The crayfish used to test the lateral line sensor array
Diagram of the test pool set-up
Diagram of a fish's lateral line and neuromasts
Artificial neuromasts on the plastic pipe
Diagram of an artificial neuromast
Scanning electron micrograph of an artificial neuromast
When you think about it, fish can do some pretty remarkable things. They can find prey in murky water, travel in tightly-packed schools without colliding, they always know what depth they’re at, and they manage to avoid being swept away by invisible underwater currents. They’re able to do all of these things and more thanks to their lateral lines - rows of tiny hair cell clusters that run down each side of their bodies. These clusters, known as neuromasts, pick up on changes in water pressure and transmit that information to the brain. Now, researchers in Illinois have created an artificial lateral line, that could someday be used to keep man-made submersibles out of harm’s way.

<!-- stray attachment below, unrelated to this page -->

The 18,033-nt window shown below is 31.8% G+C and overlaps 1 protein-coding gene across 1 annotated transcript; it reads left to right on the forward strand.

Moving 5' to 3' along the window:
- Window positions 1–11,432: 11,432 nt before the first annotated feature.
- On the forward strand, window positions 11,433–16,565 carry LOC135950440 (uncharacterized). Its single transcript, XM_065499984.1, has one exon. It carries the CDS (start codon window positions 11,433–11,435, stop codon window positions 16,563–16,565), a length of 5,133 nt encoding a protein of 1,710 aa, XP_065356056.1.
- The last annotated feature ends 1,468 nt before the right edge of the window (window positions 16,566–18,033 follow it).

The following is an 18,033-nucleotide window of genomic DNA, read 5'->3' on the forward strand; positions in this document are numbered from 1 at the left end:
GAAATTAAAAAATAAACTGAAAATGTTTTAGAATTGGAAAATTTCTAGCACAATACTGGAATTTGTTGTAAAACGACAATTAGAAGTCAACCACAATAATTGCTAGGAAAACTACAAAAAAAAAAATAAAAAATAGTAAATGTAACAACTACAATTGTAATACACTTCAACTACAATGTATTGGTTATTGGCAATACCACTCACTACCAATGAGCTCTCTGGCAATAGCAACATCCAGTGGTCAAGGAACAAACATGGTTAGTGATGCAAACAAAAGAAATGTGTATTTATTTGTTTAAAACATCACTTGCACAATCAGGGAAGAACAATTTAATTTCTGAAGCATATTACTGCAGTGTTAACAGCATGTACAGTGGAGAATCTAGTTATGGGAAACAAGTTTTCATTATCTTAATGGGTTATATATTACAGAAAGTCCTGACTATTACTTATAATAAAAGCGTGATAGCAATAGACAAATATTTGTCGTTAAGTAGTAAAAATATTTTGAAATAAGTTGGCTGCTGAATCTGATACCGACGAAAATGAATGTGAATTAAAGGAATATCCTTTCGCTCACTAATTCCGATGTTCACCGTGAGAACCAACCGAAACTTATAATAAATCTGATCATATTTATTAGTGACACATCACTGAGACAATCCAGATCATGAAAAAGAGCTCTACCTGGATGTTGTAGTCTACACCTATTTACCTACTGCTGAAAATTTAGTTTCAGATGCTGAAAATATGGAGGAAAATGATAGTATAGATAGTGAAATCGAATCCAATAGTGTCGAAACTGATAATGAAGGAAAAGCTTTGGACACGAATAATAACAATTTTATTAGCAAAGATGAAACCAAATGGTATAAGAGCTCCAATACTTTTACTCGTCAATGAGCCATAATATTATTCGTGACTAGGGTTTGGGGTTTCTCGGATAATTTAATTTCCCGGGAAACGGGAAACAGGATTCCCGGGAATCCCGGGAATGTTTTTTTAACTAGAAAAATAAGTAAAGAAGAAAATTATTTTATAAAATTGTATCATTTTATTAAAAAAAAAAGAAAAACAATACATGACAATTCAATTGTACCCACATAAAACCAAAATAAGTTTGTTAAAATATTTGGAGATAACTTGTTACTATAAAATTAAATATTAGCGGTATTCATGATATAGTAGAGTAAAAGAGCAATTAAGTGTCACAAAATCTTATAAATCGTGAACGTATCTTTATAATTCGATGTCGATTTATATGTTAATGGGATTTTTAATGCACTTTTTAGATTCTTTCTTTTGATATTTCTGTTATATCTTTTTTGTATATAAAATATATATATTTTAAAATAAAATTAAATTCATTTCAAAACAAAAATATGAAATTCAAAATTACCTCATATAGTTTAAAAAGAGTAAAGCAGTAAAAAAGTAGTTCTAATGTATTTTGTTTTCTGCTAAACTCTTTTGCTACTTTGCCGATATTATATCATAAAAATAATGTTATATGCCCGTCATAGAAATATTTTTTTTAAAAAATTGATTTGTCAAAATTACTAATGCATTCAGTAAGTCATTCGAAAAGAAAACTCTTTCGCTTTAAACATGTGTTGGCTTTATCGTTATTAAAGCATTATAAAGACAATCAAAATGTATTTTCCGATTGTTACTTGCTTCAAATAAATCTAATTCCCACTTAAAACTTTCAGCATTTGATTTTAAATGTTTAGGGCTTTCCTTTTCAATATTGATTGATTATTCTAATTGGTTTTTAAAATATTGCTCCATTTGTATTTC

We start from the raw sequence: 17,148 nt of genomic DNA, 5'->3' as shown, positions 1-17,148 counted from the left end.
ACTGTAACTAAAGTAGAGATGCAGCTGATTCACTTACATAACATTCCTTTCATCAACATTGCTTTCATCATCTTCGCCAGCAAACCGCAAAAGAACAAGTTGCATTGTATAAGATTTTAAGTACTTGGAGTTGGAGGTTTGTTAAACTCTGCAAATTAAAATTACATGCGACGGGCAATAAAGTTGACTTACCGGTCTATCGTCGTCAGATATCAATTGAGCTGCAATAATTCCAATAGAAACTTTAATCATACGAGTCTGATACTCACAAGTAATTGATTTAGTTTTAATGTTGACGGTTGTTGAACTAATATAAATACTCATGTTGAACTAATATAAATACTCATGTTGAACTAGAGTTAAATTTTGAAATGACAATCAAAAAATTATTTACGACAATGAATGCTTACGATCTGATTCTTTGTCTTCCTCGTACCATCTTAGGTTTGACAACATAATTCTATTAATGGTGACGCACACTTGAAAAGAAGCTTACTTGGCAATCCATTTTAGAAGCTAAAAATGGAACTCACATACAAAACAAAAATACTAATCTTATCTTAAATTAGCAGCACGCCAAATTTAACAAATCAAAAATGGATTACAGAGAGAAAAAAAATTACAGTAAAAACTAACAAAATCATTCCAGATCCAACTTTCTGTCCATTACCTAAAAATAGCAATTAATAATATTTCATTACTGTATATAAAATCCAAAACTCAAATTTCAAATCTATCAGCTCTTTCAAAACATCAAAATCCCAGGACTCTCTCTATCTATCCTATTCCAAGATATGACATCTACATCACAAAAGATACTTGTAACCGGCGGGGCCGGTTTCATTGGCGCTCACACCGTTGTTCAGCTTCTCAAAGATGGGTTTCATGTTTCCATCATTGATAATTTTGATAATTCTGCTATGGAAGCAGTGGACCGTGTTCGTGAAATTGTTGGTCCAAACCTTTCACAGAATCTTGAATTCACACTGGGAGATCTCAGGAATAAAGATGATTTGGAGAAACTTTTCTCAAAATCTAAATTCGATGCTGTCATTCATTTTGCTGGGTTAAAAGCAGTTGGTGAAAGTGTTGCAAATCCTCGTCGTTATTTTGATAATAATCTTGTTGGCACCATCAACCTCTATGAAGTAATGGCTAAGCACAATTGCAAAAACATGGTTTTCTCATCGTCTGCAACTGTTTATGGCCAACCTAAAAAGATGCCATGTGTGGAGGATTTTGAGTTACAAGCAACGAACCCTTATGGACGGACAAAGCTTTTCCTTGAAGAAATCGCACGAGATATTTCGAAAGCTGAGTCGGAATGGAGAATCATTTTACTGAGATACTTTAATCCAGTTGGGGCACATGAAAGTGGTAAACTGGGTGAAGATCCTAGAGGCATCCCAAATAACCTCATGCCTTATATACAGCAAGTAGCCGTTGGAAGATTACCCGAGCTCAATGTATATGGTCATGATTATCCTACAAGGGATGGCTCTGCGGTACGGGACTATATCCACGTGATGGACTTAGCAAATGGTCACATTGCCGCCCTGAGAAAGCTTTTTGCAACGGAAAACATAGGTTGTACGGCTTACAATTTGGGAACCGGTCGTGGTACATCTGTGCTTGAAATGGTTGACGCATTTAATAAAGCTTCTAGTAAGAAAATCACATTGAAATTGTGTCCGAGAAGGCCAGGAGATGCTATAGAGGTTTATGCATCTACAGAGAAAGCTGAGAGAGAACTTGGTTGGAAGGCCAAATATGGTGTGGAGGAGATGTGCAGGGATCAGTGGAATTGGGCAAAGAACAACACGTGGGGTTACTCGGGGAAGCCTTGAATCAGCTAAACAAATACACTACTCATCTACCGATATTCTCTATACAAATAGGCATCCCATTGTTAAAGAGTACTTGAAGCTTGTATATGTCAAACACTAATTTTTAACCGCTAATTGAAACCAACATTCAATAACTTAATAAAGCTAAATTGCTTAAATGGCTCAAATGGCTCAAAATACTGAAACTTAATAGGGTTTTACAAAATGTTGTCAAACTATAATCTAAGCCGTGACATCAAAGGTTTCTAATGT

Other Images from this Gallery